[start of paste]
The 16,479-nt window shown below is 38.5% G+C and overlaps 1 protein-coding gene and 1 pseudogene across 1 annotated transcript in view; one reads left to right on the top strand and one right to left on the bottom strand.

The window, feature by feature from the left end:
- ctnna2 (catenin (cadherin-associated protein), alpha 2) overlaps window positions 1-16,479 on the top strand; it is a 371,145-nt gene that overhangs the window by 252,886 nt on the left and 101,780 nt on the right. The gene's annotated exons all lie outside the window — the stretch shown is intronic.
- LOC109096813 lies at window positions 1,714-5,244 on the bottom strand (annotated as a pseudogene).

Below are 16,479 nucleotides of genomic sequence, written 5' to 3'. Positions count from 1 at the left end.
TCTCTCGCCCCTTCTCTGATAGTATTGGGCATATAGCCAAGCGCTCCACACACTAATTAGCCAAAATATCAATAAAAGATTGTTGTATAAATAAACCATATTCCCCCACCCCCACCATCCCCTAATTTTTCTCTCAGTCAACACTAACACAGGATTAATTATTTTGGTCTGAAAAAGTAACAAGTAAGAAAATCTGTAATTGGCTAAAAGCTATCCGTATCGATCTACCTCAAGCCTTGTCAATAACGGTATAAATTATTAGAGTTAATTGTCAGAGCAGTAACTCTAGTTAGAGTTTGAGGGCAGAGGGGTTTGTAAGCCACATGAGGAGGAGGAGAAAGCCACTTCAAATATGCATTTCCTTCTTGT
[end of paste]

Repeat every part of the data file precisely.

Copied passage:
The 16,479-nt window shown below is 38.5% G+C and overlaps 1 protein-coding gene and 1 pseudogene across 1 annotated transcript in view; one reads left to right on the top strand and one right to left on the bottom strand.

The window, feature by feature from the left end:
- ctnna2 (catenin (cadherin-associated protein), alpha 2) overlaps window positions 1-16,479 on the top strand; it is a 371,145-nt gene that overhangs the window by 252,886 nt on the left and 101,780 nt on the right. The gene's annotated exons all lie outside the window — the stretch shown is intronic.
- LOC109096813 lies at window positions 1,714-5,244 on the bottom strand (annotated as a pseudogene).

Below are 16,479 nucleotides of genomic sequence, written 5' to 3'. Positions count from 1 at the left end.
TCTCTCGCCCCTTCTCTGATAGTATTGGGCATATAGCCAAGCGCTCCACACACTAATTAGCCAAAATATCAATAAAAGATTGTTGTATAAATAAACCATATTCCCCCACCCCCACCATCCCCTAATTTTTCTCTCAGTCAACACTAACACAGGATTAATTATTTTGGTCTGAAAAAGTAACAAGTAAGAAAATCTGTAATTGGCTAAAAGCTATCCGTATCGATCTACCTCAAGCCTTGTCAATAACGGTATAAATTATTAGAGTTAATTGTCAGAGCAGTAACTCTAGTTAGAGTTTGAGGGCAGAGGGGTTTGTAAGCCACATGAGGAGGAGGAGAAAGCCACTTCAAATATGCATTTCCTTCTTGT